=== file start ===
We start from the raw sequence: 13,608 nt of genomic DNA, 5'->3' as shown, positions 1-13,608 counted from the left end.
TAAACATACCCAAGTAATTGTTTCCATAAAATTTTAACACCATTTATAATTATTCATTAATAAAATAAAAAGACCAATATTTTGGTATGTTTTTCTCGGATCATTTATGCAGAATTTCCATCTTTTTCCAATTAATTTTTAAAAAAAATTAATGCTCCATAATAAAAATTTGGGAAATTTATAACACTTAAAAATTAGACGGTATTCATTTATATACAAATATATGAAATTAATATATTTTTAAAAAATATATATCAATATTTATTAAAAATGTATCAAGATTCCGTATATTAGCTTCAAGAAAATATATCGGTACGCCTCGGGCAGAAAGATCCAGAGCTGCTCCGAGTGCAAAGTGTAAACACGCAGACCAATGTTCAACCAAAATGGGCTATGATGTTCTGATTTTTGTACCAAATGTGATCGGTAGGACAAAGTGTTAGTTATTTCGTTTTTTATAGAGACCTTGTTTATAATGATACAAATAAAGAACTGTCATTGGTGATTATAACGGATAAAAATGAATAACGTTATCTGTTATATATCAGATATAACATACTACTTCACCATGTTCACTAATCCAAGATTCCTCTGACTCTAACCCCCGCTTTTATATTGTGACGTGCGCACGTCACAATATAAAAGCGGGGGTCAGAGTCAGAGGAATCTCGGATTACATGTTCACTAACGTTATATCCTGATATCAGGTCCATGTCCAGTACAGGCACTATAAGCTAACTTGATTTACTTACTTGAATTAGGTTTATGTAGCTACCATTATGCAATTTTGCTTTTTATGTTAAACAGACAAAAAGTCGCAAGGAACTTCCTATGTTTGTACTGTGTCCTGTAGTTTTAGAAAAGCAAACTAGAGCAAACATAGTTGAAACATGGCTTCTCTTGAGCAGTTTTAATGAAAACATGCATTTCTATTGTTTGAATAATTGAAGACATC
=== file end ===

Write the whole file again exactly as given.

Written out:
We start from the raw sequence: 13,608 nt of genomic DNA, 5'->3' as shown, positions 1-13,608 counted from the left end.
TAAACATACCCAAGTAATTGTTTCCATAAAATTTTAACACCATTTATAATTATTCATTAATAAAATAAAAAGACCAATATTTTGGTATGTTTTTCTCGGATCATTTATGCAGAATTTCCATCTTTTTCCAATTAATTTTTAAAAAAAATTAATGCTCCATAATAAAAATTTGGGAAATTTATAACACTTAAAAATTAGACGGTATTCATTTATATACAAATATATGAAATTAATATATTTTTAAAAAATATATATCAATATTTATTAAAAATGTATCAAGATTCCGTATATTAGCTTCAAGAAAATATATCGGTACGCCTCGGGCAGAAAGATCCAGAGCTGCTCCGAGTGCAAAGTGTAAACACGCAGACCAATGTTCAACCAAAATGGGCTATGATGTTCTGATTTTTGTACCAAATGTGATCGGTAGGACAAAGTGTTAGTTATTTCGTTTTTTATAGAGACCTTGTTTATAATGATACAAATAAAGAACTGTCATTGGTGATTATAACGGATAAAAATGAATAACGTTATCTGTTATATATCAGATATAACATACTACTTCACCATGTTCACTAATCCAAGATTCCTCTGACTCTAACCCCCGCTTTTATATTGTGACGTGCGCACGTCACAATATAAAAGCGGGGGTCAGAGTCAGAGGAATCTCGGATTACATGTTCACTAACGTTATATCCTGATATCAGGTCCATGTCCAGTACAGGCACTATAAGCTAACTTGATTTACTTACTTGAATTAGGTTTATGTAGCTACCATTATGCAATTTTGCTTTTTATGTTAAACAGACAAAAAGTCGCAAGGAACTTCCTATGTTTGTACTGTGTCCTGTAGTTTTAGAAAAGCAAACTAGAGCAAACATAGTTGAAACATGGCTTCTCTTGAGCAGTTTTAATGAAAACATGCATTTCTATTGTTTGAATAATTGAAGACATC